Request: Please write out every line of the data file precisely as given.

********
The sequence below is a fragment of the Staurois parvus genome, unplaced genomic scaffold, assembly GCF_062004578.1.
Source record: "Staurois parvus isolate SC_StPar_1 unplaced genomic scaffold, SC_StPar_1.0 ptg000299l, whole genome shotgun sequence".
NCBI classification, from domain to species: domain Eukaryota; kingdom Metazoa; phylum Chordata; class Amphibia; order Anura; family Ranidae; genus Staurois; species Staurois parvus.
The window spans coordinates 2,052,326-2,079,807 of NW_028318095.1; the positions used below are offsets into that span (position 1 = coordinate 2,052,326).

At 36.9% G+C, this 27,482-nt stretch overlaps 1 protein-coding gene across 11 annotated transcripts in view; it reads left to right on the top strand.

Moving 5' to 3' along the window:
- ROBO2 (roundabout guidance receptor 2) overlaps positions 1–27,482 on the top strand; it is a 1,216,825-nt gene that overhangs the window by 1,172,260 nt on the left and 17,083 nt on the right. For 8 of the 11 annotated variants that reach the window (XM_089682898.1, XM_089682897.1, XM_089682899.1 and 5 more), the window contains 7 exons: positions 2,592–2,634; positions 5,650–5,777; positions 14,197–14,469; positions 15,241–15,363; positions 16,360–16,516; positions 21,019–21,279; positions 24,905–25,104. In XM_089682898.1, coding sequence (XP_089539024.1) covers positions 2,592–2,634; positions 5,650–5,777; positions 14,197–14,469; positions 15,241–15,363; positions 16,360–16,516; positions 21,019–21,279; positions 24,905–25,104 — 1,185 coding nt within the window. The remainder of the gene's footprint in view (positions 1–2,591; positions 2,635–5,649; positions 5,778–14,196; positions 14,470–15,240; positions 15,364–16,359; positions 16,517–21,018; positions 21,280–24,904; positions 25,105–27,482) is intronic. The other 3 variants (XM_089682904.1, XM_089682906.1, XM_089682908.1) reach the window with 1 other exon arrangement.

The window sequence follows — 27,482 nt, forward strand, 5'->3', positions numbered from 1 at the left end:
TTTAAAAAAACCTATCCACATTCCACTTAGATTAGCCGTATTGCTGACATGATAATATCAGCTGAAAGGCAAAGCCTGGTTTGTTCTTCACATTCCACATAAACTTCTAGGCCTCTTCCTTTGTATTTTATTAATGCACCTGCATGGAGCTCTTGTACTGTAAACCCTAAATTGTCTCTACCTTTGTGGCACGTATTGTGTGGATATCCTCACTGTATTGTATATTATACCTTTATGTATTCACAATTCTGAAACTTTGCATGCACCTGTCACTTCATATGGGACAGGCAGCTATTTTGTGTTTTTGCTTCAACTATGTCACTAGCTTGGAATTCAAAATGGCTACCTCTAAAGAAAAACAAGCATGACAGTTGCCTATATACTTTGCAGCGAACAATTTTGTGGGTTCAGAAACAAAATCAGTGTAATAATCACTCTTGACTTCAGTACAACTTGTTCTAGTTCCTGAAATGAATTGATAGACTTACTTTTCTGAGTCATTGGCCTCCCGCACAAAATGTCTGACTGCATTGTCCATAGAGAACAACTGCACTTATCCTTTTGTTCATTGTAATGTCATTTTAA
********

The sequence below is a fragment of the Staurois parvus genome, unplaced genomic scaffold, assembly GCF_062004578.1.
Source record: "Staurois parvus isolate SC_StPar_1 unplaced genomic scaffold, SC_StPar_1.0 ptg000299l, whole genome shotgun sequence".
NCBI classification, from domain to species: domain Eukaryota; kingdom Metazoa; phylum Chordata; class Amphibia; order Anura; family Ranidae; genus Staurois; species Staurois parvus.
The window spans coordinates 2,052,326-2,079,807 of NW_028318095.1; the positions used below are offsets into that span (position 1 = coordinate 2,052,326).

At 36.9% G+C, this 27,482-nt stretch overlaps 1 protein-coding gene across 11 annotated transcripts in view; it reads left to right on the top strand.

Moving 5' to 3' along the window:
- ROBO2 (roundabout guidance receptor 2) overlaps positions 1–27,482 on the top strand; it is a 1,216,825-nt gene that overhangs the window by 1,172,260 nt on the left and 17,083 nt on the right. For 8 of the 11 annotated variants that reach the window (XM_089682898.1, XM_089682897.1, XM_089682899.1 and 5 more), the window contains 7 exons: positions 2,592–2,634; positions 5,650–5,777; positions 14,197–14,469; positions 15,241–15,363; positions 16,360–16,516; positions 21,019–21,279; positions 24,905–25,104. In XM_089682898.1, coding sequence (XP_089539024.1) covers positions 2,592–2,634; positions 5,650–5,777; positions 14,197–14,469; positions 15,241–15,363; positions 16,360–16,516; positions 21,019–21,279; positions 24,905–25,104 — 1,185 coding nt within the window. The remainder of the gene's footprint in view (positions 1–2,591; positions 2,635–5,649; positions 5,778–14,196; positions 14,470–15,240; positions 15,364–16,359; positions 16,517–21,018; positions 21,280–24,904; positions 25,105–27,482) is intronic. The other 3 variants (XM_089682904.1, XM_089682906.1, XM_089682908.1) reach the window with 1 other exon arrangement.

The window sequence follows — 27,482 nt, forward strand, 5'->3', positions numbered from 1 at the left end:
TTTAAAAAAACCTATCCACATTCCACTTAGATTAGCCGTATTGCTGACATGATAATATCAGCTGAAAGGCAAAGCCTGGTTTGTTCTTCACATTCCACATAAACTTCTAGGCCTCTTCCTTTGTATTTTATTAATGCACCTGCATGGAGCTCTTGTACTGTAAACCCTAAATTGTCTCTACCTTTGTGGCACGTATTGTGTGGATATCCTCACTGTATTGTATATTATACCTTTATGTATTCACAATTCTGAAACTTTGCATGCACCTGTCACTTCATATGGGACAGGCAGCTATTTTGTGTTTTTGCTTCAACTATGTCACTAGCTTGGAATTCAAAATGGCTACCTCTAAAGAAAAACAAGCATGACAGTTGCCTATATACTTTGCAGCGAACAATTTTGTGGGTTCAGAAACAAAATCAGTGTAATAATCACTCTTGACTTCAGTACAACTTGTTCTAGTTCCTGAAATGAATTGATAGACTTACTTTTCTGAGTCATTGGCCTCCCGCACAAAATGTCTGACTGCATTGTCCATAGAGAACAACTGCACTTATCCTTTTGTTCATTGTAATGTCATTTTAA